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The Midhurst Railways were three Branch lines which were built to serve the market town of Midhurst in the English county of West Sussex. The three lines radiated from the town; south to Chichester, west to Petersfield, and east to Pulborough.
The Pulborough line
This was opened in two stages, from Pulborough to Petworth on 10 October 1859, as part of the line from Three Bridges which would later become part of the Arun Valley Line through Arundel. Later arriving in Midhurst on 15 October 1866. This line was operated by the London Brighton and South Coast Railway. There were three stations (from east to west), Fittleworth, Petworth, and Selham.
The line was closed in stages, first to passenger trains from 5 February 1955, then goods services were withdrawn from Selham and Fittleworth Stations May 1963. The Midhurst to Petworth section was closed completely on 18 October 1964, leaving Petworth surviving until 20 May 1966. Petworth station survives as a hotel using former Pullman dining carriages, Fittleworth and Selham in private use. Midhurst Station however has been destroyed to make way for a housing estate.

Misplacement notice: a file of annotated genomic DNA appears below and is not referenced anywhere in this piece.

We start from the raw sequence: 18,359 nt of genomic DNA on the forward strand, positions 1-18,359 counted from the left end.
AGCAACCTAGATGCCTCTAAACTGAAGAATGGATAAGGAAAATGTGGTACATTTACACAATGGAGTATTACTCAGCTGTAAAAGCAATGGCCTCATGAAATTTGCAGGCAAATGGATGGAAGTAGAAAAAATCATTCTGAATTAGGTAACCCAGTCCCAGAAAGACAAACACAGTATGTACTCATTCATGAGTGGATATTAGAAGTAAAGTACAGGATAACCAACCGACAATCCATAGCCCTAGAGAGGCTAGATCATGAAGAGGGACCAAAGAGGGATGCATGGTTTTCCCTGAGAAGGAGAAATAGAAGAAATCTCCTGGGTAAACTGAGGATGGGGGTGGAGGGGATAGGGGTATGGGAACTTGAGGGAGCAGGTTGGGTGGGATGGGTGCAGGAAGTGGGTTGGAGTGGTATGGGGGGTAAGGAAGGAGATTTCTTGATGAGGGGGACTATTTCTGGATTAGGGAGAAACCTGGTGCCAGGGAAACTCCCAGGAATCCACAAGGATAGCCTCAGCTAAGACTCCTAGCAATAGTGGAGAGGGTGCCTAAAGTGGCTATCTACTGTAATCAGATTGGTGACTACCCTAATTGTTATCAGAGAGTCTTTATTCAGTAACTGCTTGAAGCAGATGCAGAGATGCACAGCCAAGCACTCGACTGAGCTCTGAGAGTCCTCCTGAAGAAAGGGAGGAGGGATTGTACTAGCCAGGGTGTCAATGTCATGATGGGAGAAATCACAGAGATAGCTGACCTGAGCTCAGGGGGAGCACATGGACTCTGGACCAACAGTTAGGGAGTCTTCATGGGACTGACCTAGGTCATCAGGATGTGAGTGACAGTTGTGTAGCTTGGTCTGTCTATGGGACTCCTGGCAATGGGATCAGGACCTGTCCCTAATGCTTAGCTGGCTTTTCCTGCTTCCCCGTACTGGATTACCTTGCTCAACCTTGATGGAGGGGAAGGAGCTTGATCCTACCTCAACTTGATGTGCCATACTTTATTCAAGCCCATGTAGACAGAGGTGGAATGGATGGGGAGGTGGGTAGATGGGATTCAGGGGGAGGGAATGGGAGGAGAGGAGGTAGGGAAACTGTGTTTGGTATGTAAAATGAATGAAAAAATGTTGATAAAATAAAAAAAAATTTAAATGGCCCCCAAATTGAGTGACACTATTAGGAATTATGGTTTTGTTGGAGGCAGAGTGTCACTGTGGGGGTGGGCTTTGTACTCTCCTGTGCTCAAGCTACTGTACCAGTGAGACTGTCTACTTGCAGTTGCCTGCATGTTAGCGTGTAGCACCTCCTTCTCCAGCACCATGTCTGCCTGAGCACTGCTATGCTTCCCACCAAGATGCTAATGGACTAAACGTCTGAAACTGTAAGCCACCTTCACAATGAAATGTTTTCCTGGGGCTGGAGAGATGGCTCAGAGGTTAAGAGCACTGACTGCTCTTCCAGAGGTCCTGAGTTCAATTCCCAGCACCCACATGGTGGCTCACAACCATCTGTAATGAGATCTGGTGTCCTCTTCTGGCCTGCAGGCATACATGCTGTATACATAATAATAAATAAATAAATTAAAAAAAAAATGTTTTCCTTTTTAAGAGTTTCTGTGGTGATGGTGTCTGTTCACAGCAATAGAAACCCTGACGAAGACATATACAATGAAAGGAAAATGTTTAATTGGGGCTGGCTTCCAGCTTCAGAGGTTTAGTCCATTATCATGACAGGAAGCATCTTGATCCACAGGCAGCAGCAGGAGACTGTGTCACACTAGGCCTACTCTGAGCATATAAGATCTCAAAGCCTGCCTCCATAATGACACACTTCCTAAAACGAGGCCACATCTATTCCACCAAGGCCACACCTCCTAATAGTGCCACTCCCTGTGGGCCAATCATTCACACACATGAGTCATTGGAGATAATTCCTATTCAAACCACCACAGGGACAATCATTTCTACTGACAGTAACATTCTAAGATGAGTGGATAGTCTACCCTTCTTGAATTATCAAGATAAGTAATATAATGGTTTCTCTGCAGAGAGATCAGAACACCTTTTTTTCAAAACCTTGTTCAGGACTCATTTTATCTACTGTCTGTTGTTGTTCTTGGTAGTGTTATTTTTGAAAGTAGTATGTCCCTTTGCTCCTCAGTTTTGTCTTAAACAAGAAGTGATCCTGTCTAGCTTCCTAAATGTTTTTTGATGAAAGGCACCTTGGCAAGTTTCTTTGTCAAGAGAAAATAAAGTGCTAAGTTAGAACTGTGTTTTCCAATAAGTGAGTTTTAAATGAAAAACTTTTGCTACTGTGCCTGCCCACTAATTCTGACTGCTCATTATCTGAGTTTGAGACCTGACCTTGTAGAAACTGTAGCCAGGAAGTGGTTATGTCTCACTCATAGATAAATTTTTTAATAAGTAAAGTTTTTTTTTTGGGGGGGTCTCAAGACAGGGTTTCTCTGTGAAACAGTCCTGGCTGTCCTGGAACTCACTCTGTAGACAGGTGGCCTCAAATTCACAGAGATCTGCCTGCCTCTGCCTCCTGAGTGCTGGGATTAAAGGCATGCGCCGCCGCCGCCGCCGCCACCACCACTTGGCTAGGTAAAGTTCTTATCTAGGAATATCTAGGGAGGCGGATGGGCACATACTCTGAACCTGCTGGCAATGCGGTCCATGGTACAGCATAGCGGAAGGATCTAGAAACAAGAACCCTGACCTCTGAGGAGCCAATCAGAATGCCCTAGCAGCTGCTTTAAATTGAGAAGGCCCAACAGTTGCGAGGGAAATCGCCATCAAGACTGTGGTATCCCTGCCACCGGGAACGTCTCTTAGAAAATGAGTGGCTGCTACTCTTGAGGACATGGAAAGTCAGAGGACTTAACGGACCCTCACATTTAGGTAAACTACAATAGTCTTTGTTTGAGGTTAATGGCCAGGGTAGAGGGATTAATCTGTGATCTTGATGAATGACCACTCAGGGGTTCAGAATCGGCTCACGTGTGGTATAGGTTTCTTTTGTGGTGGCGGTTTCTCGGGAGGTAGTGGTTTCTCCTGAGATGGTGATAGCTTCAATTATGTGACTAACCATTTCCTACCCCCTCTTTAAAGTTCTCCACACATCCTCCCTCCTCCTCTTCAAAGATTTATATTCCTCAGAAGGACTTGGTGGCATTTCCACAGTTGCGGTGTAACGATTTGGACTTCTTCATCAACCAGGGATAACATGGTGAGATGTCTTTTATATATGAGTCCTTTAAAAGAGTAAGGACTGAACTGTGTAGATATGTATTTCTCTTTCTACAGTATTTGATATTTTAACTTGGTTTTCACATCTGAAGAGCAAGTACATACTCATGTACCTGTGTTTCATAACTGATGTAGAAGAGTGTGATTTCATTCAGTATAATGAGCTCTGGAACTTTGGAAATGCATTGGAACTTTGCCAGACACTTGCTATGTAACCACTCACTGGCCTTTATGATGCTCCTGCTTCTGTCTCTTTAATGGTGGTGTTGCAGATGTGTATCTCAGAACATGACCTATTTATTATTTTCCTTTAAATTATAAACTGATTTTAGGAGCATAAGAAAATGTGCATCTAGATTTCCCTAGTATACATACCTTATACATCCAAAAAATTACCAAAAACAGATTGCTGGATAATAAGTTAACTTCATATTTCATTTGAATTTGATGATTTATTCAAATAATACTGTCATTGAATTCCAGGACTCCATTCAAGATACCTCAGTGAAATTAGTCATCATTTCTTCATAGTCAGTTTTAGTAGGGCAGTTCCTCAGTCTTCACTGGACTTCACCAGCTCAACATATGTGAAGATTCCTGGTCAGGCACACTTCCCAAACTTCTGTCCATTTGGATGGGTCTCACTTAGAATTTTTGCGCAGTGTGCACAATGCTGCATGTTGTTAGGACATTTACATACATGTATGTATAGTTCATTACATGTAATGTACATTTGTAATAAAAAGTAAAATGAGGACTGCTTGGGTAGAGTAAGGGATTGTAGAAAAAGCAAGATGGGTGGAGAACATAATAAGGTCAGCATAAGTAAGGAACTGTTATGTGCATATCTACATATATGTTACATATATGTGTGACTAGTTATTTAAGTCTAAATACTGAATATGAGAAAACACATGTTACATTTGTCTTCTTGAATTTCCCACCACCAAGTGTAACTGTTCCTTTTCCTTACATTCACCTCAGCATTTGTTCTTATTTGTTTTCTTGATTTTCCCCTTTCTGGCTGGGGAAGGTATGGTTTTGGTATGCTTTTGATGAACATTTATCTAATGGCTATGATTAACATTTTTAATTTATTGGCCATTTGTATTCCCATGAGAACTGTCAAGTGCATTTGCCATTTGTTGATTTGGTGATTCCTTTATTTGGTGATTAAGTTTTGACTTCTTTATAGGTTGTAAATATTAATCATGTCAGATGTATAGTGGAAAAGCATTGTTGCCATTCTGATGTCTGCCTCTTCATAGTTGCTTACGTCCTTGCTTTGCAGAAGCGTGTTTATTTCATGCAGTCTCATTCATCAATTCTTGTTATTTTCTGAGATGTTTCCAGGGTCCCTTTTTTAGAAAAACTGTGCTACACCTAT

The Petersfield Line
This line was opened on 1 September 1860 by the London and South Western Railway (LSWR), beating the London Brighton and South Coast by 6 years to Midhurst. This line had two stations on its route, Elsted and Rogate. The LSWR line also had its own separate station at Midhurst, however the Southern Railway closed this in 1925 and moved all traffic to the former London Brighton & South Coast Railway station after strengthening the Bepton Road bridge which until then had not been safe for passenger use. The line closed on 7 February 1955.
Unlike the former 'Brighton' station, the LSWR station at Midhurst remains in being, but in use as offices. Rogate station also still stands, but Elsted has been demolished.
The Chichester Line